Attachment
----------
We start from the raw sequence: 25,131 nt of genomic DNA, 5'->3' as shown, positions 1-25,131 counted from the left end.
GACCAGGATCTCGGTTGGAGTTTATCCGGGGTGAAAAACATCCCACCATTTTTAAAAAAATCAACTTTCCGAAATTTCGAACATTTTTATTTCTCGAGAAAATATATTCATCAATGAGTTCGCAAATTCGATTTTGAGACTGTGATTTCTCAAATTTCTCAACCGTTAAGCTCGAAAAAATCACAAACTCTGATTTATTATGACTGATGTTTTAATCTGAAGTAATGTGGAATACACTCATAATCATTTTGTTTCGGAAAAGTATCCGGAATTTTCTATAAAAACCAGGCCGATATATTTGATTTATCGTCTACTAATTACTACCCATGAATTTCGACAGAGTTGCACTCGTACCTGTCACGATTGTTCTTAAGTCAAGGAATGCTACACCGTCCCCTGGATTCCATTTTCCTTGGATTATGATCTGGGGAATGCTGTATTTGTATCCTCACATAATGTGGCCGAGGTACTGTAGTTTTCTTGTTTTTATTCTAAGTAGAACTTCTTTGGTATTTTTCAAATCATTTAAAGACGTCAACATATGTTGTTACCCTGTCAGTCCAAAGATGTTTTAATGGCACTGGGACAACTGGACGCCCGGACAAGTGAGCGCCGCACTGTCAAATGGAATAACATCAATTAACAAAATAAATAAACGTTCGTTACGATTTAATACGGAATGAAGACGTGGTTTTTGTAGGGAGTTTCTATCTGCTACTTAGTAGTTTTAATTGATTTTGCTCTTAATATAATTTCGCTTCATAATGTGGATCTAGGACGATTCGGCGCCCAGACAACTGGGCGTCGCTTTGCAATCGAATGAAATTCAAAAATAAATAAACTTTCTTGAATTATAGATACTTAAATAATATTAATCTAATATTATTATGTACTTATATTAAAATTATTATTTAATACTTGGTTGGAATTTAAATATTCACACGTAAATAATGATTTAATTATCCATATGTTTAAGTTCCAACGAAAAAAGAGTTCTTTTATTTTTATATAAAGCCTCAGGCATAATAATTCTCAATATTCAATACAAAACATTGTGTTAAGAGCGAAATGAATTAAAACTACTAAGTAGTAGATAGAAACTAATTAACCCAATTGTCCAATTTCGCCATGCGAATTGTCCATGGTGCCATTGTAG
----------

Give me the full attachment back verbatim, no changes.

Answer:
We start from the raw sequence: 25,131 nt of genomic DNA, 5'->3' as shown, positions 1-25,131 counted from the left end.
GACCAGGATCTCGGTTGGAGTTTATCCGGGGTGAAAAACATCCCACCATTTTTAAAAAAATCAACTTTCCGAAATTTCGAACATTTTTATTTCTCGAGAAAATATATTCATCAATGAGTTCGCAAATTCGATTTTGAGACTGTGATTTCTCAAATTTCTCAACCGTTAAGCTCGAAAAAATCACAAACTCTGATTTATTATGACTGATGTTTTAATCTGAAGTAATGTGGAATACACTCATAATCATTTTGTTTCGGAAAAGTATCCGGAATTTTCTATAAAAACCAGGCCGATATATTTGATTTATCGTCTACTAATTACTACCCATGAATTTCGACAGAGTTGCACTCGTACCTGTCACGATTGTTCTTAAGTCAAGGAATGCTACACCGTCCCCTGGATTCCATTTTCCTTGGATTATGATCTGGGGAATGCTGTATTTGTATCCTCACATAATGTGGCCGAGGTACTGTAGTTTTCTTGTTTTTATTCTAAGTAGAACTTCTTTGGTATTTTTCAAATCATTTAAAGACGTCAACATATGTTGTTACCCTGTCAGTCCAAAGATGTTTTAATGGCACTGGGACAACTGGACGCCCGGACAAGTGAGCGCCGCACTGTCAAATGGAATAACATCAATTAACAAAATAAATAAACGTTCGTTACGATTTAATACGGAATGAAGACGTGGTTTTTGTAGGGAGTTTCTATCTGCTACTTAGTAGTTTTAATTGATTTTGCTCTTAATATAATTTCGCTTCATAATGTGGATCTAGGACGATTCGGCGCCCAGACAACTGGGCGTCGCTTTGCAATCGAATGAAATTCAAAAATAAATAAACTTTCTTGAATTATAGATACTTAAATAATATTAATCTAATATTATTATGTACTTATATTAAAATTATTATTTAATACTTGGTTGGAATTTAAATATTCACACGTAAATAATGATTTAATTATCCATATGTTTAAGTTCCAACGAAAAAAGAGTTCTTTTATTTTTATATAAAGCCTCAGGCATAATAATTCTCAATATTCAATACAAAACATTGTGTTAAGAGCGAAATGAATTAAAACTACTAAGTAGTAGATAGAAACTAATTAACCCAATTGTCCAATTTCGCCATGCGAATTGTCCATGGTGCCATTGTAG